Energy Efficiency in Your City

When we think about “decreasing our carbon footprint”, we often think to recycle more, eat local, bike to work or save up for a more fuel-efficient vehicle. What many of us don’t consider the impact of is our monthly electricity bill. How much electricity we use in our homes and apartments each month is often overlooked as one of the biggest contributors to our individual impact on the environment.

At Arcadia Power, we strive to help our members support clean energy, improve their efficiency, and save on their power bills. To better understand how individuals can improve efficiency in their day-to-day lives, we looked at the monthly electricity usage in 2017 of our members in 15 major cities across the U.S. In these cities, our members used an average of 620-kilowatt hours (kWh) a month.

But how does the electricity usage in one city compare to another city? Are New Yorkers using more electricity per month than San Franciscans? And what does this say about the culture in these cities, and what can they learn from one another?

Is Your City More Efficient?

To answer these questions, we looked a bit closer. Households in some cities clearly used far more electricity than others, but yearly weather conditions and home size can significantly impact how much electricity people need to power their home. So, we decided to normalize our findings based on 2017 temperature patterns and home size. What we found might surprise you:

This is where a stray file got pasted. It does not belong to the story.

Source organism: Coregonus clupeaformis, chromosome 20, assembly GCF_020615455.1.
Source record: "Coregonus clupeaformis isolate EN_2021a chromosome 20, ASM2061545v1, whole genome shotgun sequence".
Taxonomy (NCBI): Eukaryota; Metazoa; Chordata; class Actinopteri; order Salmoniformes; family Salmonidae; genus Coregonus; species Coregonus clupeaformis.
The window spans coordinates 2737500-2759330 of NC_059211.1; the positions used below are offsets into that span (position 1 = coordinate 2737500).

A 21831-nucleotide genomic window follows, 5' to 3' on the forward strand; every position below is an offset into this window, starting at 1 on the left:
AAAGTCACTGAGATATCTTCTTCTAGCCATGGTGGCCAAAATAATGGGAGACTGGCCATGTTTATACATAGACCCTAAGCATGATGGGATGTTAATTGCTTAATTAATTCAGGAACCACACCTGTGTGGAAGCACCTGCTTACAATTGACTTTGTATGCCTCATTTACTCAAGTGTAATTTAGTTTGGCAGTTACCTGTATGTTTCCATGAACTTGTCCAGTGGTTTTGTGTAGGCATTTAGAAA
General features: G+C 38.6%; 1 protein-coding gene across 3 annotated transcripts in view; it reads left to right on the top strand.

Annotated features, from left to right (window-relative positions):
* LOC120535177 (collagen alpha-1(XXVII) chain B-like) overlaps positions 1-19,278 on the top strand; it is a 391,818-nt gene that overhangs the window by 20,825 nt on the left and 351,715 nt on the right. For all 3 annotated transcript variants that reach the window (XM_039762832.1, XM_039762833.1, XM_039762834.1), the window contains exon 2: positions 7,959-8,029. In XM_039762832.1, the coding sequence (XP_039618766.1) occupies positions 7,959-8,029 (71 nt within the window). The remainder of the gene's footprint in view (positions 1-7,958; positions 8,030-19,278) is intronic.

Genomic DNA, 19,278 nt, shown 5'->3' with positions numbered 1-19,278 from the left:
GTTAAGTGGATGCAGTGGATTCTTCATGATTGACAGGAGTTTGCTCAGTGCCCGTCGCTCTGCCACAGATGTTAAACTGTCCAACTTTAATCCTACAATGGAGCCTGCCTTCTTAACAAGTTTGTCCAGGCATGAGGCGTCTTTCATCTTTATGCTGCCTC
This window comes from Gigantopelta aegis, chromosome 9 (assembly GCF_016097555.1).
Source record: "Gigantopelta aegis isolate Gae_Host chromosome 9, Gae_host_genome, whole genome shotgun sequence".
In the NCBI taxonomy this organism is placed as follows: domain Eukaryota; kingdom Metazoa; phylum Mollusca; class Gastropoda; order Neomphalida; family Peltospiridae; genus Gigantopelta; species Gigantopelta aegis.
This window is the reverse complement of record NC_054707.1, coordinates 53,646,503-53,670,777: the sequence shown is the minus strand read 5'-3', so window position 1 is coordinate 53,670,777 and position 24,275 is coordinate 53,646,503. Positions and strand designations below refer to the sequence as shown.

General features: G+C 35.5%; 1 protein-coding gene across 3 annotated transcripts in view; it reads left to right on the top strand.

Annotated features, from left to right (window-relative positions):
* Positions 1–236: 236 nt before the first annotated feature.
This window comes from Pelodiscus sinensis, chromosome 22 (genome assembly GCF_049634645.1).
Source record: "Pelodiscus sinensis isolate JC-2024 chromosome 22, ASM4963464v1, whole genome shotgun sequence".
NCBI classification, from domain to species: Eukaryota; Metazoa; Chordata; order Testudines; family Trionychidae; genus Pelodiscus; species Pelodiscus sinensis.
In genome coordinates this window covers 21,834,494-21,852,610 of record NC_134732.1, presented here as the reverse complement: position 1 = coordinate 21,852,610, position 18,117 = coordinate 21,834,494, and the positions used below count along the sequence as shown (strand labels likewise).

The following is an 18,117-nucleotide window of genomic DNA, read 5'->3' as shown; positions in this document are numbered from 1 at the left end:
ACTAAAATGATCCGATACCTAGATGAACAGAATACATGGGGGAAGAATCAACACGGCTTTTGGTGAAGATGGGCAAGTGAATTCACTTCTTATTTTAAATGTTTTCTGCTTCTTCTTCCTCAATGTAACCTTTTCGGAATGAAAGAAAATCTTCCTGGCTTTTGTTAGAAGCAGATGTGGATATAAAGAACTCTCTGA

1. Projected Impact of Climate Change Damage ≠ Efficient Electricity Use: People who live in cities that are most at risk to the future impacts of climate change were also the least efficient in their usage of electricity.
    2. Competitive Energy Markets = Greater Efficiency: People who live in cities with competitive energy markets seem to be more efficient than people who live in cities with closed energy markets.

Miami, Atlanta, Georgia, Charlotte, and Phoenix are all expected to face potentially major losses due to climate change patterns. However, people in these cities used electricity more than they had to in 2017 and were far less efficient than people in other cities that are expected to fare just fine in the coming years — including Denver and Portland.

Florida alone is expected to see significant damage due to climate change, fueled by deadly heat waves and rising sea levels. It’s no secret that fossil fuel power generation is one of the biggest contributors to climate change. But Miami residents used over 60 percent more electricity a month than the nationwide average in 2017. When normalized for average home sizes and weather conditions, they still ranked as the least efficient city among 15 other major U.S. cities.

Fast-paced city life can leave little time for thinking about your energy efficiency. But there are simple steps that you can take every day to improve your home efficiency, without impacting your quality of life.

Take ten minutes to change your light bulbs to LEDs. Find a few seconds in the morning to unplug your coffee maker before heading to work. Make the conscious decision to run your laundry machine and dishwasher at night to avoid peak hours. Invest in a smart thermostat to better manage your heating and cooling. Implementing some or all of these changes will help you, and your neighbors, fight off the harmful impacts of climate change.